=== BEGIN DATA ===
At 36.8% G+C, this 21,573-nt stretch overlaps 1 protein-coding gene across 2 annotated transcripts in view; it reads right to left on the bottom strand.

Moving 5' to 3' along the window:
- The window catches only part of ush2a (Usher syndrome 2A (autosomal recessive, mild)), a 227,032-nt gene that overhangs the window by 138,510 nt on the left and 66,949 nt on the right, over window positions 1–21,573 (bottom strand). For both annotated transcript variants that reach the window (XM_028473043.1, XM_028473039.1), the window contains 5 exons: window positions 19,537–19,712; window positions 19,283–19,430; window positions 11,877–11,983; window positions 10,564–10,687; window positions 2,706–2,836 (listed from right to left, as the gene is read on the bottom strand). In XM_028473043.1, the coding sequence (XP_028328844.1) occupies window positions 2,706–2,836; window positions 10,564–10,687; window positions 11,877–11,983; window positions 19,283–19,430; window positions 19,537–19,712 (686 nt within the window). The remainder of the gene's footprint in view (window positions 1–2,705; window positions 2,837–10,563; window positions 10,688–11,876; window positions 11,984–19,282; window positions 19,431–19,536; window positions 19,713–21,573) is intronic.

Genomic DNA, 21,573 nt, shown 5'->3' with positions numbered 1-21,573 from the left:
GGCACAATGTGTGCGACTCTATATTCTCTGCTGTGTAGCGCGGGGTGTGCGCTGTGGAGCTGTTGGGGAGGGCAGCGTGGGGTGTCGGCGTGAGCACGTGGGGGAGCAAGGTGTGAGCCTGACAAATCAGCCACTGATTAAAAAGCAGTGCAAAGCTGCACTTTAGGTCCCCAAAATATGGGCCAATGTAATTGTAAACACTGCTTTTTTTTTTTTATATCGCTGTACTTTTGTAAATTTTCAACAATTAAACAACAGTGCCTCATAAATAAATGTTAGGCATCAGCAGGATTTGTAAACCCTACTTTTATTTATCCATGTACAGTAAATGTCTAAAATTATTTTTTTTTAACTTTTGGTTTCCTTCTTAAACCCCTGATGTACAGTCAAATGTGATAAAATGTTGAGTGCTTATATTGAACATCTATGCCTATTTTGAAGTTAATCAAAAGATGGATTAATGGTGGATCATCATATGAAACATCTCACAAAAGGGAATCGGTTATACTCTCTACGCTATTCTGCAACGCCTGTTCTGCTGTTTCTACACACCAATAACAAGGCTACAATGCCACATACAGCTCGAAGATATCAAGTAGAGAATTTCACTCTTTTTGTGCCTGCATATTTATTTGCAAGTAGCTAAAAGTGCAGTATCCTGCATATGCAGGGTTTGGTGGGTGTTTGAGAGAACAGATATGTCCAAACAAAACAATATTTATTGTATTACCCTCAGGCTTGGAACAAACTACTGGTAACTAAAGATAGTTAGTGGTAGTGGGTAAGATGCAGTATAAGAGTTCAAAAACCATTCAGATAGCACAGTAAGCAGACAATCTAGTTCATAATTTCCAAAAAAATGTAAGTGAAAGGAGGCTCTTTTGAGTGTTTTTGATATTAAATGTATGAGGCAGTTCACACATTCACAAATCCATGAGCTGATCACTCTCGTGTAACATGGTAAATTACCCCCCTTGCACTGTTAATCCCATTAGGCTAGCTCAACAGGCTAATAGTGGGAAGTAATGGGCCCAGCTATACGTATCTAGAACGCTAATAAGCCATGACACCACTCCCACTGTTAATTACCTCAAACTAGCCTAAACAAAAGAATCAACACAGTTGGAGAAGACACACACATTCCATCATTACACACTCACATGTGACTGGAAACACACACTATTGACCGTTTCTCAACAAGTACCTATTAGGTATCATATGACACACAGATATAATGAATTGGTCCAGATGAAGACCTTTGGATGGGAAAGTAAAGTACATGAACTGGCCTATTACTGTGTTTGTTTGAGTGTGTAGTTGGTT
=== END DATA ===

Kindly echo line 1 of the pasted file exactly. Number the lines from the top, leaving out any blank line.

At 36.8% G+C, this 21,573-nt stretch overlaps 1 protein-coding gene across 2 annotated transcripts in view; it reads right to left on the bottom strand.